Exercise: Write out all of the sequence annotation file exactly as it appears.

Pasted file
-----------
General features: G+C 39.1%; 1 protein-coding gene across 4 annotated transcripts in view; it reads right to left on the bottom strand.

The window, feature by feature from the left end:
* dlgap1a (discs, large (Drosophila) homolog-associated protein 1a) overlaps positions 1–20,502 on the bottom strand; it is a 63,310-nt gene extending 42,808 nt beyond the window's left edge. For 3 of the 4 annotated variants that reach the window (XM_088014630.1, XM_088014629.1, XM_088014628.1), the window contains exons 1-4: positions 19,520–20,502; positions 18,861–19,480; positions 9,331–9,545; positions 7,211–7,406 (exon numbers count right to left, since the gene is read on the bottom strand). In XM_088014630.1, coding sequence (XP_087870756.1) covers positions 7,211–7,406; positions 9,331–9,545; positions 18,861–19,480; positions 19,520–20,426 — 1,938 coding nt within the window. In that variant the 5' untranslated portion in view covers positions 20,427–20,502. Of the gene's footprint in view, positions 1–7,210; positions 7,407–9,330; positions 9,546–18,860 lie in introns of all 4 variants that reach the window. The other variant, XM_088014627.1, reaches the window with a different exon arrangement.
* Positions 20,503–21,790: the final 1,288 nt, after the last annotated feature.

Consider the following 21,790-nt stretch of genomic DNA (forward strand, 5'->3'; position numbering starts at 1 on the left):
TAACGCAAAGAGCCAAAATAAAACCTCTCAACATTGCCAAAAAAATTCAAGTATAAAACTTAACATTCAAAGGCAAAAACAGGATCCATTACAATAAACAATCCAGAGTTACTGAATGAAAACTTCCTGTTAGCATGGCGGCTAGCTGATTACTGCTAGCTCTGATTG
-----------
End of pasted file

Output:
General features: G+C 39.1%; 1 protein-coding gene across 4 annotated transcripts in view; it reads right to left on the bottom strand.

The window, feature by feature from the left end:
* dlgap1a (discs, large (Drosophila) homolog-associated protein 1a) overlaps positions 1–20,502 on the bottom strand; it is a 63,310-nt gene extending 42,808 nt beyond the window's left edge. For 3 of the 4 annotated variants that reach the window (XM_088014630.1, XM_088014629.1, XM_088014628.1), the window contains exons 1-4: positions 19,520–20,502; positions 18,861–19,480; positions 9,331–9,545; positions 7,211–7,406 (exon numbers count right to left, since the gene is read on the bottom strand). In XM_088014630.1, coding sequence (XP_087870756.1) covers positions 7,211–7,406; positions 9,331–9,545; positions 18,861–19,480; positions 19,520–20,426 — 1,938 coding nt within the window. In that variant the 5' untranslated portion in view covers positions 20,427–20,502. Of the gene's footprint in view, positions 1–7,210; positions 7,407–9,330; positions 9,546–18,860 lie in introns of all 4 variants that reach the window. The other variant, XM_088014627.1, reaches the window with a different exon arrangement.
* Positions 20,503–21,790: the final 1,288 nt, after the last annotated feature.

Consider the following 21,790-nt stretch of genomic DNA (forward strand, 5'->3'; position numbering starts at 1 on the left):
TAACGCAAAGAGCCAAAATAAAACCTCTCAACATTGCCAAAAAAATTCAAGTATAAAACTTAACATTCAAAGGCAAAAACAGGATCCATTACAATAAACAATCCAGAGTTACTGAATGAAAACTTCCTGTTAGCATGGCGGCTAGCTGATTACTGCTAGCTCTGATTG